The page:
• Know your evacuation zone. We evacuate. Period. And we don’t wait for our zone to be called. We just prepare and go. We can’t “hug” our house and save it. It is good to know what zone you’re in, though to know if you MUST evacuate.
  • Prepare early! Irma didn’t hit our part of Florida until very late Sunday night into Monday morning and afternoon. We were already experiencing food and gas shortages on the prior Wednesday! By the time my wife left on Thursday, there was only one gas station with gas in our area. By the weekend, you could just forget getting any last minute supplies. We have a fair amount of non-perishable food and water on hand at all times, but the gas one really threw me for a loop.

One more tip: Before evacuating, pile your stuff in your garage so parts of your property don’t become flying weapons of destruction. Image: Tim Jones

I’ve been through at least a dozen hurricanes and tropical storms in my adult life. Some of these “lessons learned” (the gas) were new for me. Most are known, but easily forgotten or dismissed.

I can assure you, I won’t forget them, next time.

~ Tim Jones

Raphael Ocampo: An evacuation with young children becomes “a way to focus on things other than the impending hurricane back home.”

Traveling Dad Raphael Ocampo, his wife Tara and their twin boys evacuated Florida in anticipation of Hurricane Irma. The Ocampos’ journey, documented in the video below, underscores that for better or worse, when you have young kids in tow, evacuation becomes family travel, and you do whatever you need to do to make the best of it.

As he touches on in the video above, Raphael launched a food and clothing drive in his neighborhood to help the Florida community of Immokalee, who lost power and water for days in the summer heat. The video below further recounts those efforts.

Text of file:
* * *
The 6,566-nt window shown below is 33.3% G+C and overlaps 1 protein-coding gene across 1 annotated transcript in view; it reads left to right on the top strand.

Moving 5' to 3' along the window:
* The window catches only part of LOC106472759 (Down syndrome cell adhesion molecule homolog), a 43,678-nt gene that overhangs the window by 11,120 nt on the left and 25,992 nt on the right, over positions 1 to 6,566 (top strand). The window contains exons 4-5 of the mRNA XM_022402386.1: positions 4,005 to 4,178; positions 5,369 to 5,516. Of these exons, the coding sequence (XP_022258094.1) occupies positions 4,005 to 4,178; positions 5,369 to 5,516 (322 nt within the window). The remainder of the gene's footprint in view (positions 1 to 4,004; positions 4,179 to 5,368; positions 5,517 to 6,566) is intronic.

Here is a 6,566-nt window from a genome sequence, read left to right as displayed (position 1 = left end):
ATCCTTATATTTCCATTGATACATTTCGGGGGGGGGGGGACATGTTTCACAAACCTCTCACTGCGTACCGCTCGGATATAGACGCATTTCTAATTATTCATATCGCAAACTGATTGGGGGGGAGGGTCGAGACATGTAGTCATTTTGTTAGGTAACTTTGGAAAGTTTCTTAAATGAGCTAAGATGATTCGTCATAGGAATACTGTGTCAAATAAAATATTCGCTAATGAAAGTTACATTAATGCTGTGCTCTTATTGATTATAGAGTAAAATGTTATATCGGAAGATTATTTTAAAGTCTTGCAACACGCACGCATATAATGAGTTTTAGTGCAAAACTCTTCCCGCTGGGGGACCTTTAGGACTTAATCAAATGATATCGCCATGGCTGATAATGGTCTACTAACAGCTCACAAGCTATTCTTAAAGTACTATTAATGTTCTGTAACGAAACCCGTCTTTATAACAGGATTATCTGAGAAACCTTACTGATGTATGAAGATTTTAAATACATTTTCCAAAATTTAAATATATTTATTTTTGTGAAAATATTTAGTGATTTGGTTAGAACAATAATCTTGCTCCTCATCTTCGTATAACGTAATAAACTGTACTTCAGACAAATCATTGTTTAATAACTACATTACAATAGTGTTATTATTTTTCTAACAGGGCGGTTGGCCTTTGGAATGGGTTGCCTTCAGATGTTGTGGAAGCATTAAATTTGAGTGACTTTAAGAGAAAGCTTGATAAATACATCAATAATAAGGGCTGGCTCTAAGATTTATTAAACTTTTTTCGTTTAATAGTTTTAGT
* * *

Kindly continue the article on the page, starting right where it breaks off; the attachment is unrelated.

Below, Raphael walks us through some moments from their journey.

Woman carrying water from a donation center at a church in Immokalee, Florida. Image: Raphael Ocampo


The Atlanta Braves offered free tickets to Floridians displaced by Hurricane Irma. Image: The Ocampo Family


Outer bands of Hurricane Irma begin to pound southwest Florida the Sunday afternoon of September 10.


The boys reflect and send positive thoughts to their friends and home back in Florida while at Dollywood, in Pigeon Forge, Tennessee. Image: Raphael Ocampo


As Irma approached, gas was a scarce commodity as the biggest evacuation in American history unfolded in the state of Florida. Image: Raphael Ocampo


The Red Cross workers on scene in Immokalee, Florida were grateful for the donations the Ocampos gathered from their neighbors. Image: Raphael Ocampo.

~ Raphael Ocampo

Parker Chapman advised his fellow Keys evacuees upon their return: “Be mentally prepared to have your senses assaulted.”

An old friend and henceforth an honorary Traveling Dad, Parker has long called the mid-Atlantic region home. He decided not long ago that part of his heart also belonged to Key West, so he keeps a home there, too. He was in the Keys during Irma’s approach and like many Floridians, kept his friends and family apprised of his plans and eventual evacuation via social media.

Parker was reluctant to leave the Keys but eager to get back. What he found upon his return made for riveting and, not incidentally, informative reading on Facebook. With his permission I’ve shared that post below.

To those displaced evacuees who are coming back tomorrow:

Be mentally prepared to have your senses assaulted.

Visually, the leaves along US1 are either on the trees, off the trees or the trees are gone. In any case, they’re brown and dying from the salt. Along the road, the farther south you come, there’ll be debris all along the way. It’ll include boats… Big boats that have been shoved over to clear the highway.

You’ll notice lots of smells. The ocean of course, but rotting vegetation along with food stuff removed from refrigerators and freezers.

Mentally, you’ll need to be tough. Marathon through Big Coppitt is literally a disaster. A warzone with the combatants removed.

Realize and prepare yourselves for the fact that you’re NOT coming back to things the way they were when you left.

Best advice in my opinion:

  • DO NOT PASS on US1. There’s no need to rush. Drive carefully and defensively.
  • Realize there is a curfew. Most of the Keys are under a dusk to dawn curfew and it’s being enforced. Plan your travel accordingly.
  • We’ve seen improvements and amazing progress since the storm went through but looking at things ‘cold’ with no point of reference can and probably will be disheartening. Keep in mind that things are improving daily.
  • Be fully prepared for a camping experience. Bring drinking water, food and fuel for yourselves. Better to bring it and not need it than needing it and not having it.